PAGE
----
News

doi:10.1038/nindia.2015.98 Published online 28 July 2015

In Kalam's demise, India loses star science policy supporter

K. S. Jayaraman

The cover of APJ Abdul Kalam's bestselling autobiography.

In one after another hall at a defence laboratory in Hyderabad, India's military missiles under development were kept under security. It was perhaps the first time they were being shown to this writer, then a news reporter for the Press Trust of India (PTI) news agency. 

"This is Prithvi, this is Akash, this is Nag," explained Avul Pakir Jainulabdeen (APJ) Abdul Kalam, who was then the chief of India's Integrated Guided Missile Development Programme. When we came to the last hall he stopped to say,"This is our Brahmastra (super weapon). Don't write anything about it now." That was sometime in 1980s.

The Brahmastra was the Agni missile, India's Inter Continental Ballistic Missile. Many versions of Agni missile have now successfully flown. Kalam, the famous rocket scientist who played a prominent role in advancing India's nuclear programme and who became the first technocrat to become India's 11th President (2002-2007) died of cardiac arrest on 27 July, 2015 plunging his countrymen in grief. He was 83.

He collapsed while delivering a lecture on 'Livable Planet' at Indian Institute of Management in Shillong of which he was a visiting professor  —  an assignment he undertook because of his passion to teach and mingle with students and children after he ceased to be the President.

Son of a boat owner and raised in Rameswaram in the southern state of Tamil Nadu, Kalam was once a newspaper boy who dreamed of becoming a fighter pilot. But fate had something else in store for him.

After studying physics and aerospace engineering in Madras (now Chennai) he launched his scientific career in the defence and space agencies where he helped develop India's first satellite launch vehicle and guided missile programme that earned him the nick name "Missile Man". Kalam became a household name in 1998 after his pivotal role in the Pokhran nuclear tests when India detonated five nuclear devices including a hydrogen bomb.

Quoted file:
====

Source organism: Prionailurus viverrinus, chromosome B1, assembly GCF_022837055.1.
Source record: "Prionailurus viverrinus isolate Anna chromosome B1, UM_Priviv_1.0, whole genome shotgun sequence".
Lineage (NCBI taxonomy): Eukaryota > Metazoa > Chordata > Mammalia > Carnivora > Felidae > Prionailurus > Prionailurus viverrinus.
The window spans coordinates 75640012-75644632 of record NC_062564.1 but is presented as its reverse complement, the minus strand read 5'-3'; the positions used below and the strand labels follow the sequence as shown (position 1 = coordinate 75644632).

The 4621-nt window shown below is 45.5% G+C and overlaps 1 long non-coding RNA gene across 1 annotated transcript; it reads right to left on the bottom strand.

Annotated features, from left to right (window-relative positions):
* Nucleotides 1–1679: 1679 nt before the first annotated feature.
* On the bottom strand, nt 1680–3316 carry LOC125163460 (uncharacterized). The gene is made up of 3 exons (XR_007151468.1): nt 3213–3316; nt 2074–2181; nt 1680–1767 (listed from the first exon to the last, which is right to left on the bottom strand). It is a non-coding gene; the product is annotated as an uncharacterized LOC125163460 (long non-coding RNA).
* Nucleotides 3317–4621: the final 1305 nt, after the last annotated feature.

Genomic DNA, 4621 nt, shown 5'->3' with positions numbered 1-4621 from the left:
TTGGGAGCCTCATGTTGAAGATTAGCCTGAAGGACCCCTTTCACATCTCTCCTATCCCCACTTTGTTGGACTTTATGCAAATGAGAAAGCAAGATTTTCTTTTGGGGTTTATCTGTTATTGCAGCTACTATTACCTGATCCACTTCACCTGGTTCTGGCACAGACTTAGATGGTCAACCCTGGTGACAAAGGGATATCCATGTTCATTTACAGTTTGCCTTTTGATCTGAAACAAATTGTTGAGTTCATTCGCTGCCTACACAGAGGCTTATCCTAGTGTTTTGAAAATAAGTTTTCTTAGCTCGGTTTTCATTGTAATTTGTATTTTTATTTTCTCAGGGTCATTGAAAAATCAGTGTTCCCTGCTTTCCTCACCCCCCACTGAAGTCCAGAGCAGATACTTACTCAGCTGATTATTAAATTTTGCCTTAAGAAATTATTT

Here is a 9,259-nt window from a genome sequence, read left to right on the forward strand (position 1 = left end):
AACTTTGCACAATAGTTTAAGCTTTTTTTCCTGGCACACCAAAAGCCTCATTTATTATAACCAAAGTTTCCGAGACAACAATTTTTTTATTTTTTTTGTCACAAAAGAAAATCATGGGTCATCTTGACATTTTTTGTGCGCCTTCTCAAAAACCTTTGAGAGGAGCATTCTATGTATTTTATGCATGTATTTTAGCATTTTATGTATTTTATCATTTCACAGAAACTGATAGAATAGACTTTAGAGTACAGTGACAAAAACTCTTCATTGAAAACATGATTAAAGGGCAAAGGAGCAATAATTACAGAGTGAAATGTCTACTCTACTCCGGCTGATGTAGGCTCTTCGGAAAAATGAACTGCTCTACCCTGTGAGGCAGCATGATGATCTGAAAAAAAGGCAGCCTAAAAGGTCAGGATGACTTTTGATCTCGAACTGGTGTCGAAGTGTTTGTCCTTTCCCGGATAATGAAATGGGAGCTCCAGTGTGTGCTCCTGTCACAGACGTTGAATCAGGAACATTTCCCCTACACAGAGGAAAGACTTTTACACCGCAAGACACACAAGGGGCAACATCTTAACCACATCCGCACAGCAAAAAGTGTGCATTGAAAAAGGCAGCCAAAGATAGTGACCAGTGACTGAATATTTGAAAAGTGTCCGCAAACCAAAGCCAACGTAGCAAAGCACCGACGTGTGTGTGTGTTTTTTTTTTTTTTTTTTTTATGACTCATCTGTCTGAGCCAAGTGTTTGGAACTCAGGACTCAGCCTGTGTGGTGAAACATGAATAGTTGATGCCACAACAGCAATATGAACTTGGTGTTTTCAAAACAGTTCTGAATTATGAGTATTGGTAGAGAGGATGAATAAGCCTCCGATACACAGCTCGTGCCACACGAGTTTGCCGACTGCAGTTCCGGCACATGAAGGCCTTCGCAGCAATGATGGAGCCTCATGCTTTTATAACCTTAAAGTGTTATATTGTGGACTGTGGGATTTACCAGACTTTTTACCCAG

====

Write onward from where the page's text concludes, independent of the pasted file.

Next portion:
A visionary and a dreamer, Kalam remained passionate about transforming India into a developed country by 2020 — what he called Vision 2020. He also had a vision for the entire space faring community. Announcing at the Space Summit in Bangalore in 2003 his vision "for a prosperous, happy and secure planet earth" he appealed to space faring nations "to work toward a long term global space missions to address the impending crises in energy, water and minerals and avoid terrestrial war being drawn into outer space." 

He also called for an International Space Force made up of all nations to protect space assets from any terrestrial geo-political war spilling into outer space. Kalam believed "space technology is almost a green technology because it can enhance the quality of human life on the earth."

In his address to the Boston University symposium on the future of space exploration in 2009 he anticipated the need for creation of space satellite service stations as a permanent international facility for enhancing the life of all the spacecraft in geostationary earth orbit through in-orbit maintenance.

Kalam's other visionary ideas included the possibility of mining Helium-3 from Moon as a valuable fuel for thermonuclear reactors. He envisioned that Moon could become a potential transportation hub for interplanetary travel and a “telecommunications hub” for interplanetary communications also. With its weak surface gravity the Moon also has other advantages as a source of construction materials, he felt. 

The visionary scientist had said that "electromagnetic mass drivers powered by solar energy could provide low-cost transportation of lunar materials to construction sites in near Earth orbit." Because there is no air or water to degrade large-area thin film devices, Moon is the ideal environment for large-area solar converters, Kalam said in one of his talks.

All this, Kalam said would lead to "the need for an International Space Force to protect world space assets in a manner which will enable peaceful exploitation of space on a global cooperative basis."

With Kalam's demise, India’s scientists will miss their champion and star supporter in New Delhi. Unlike in the United States, the role of President in India is purely ceremonial, but being non-political Kalam could cut across political parties while his image as father of India’s missile programme helped him promote science and technology. An approval from Kalam almost always resulted in budgetary support for such projects like the $250 million nanotechnology initiative, or the manned space mission.

When someone asked Kalam the secret of his almost limitless energy, he replied, "When you give selflessly you gain energy."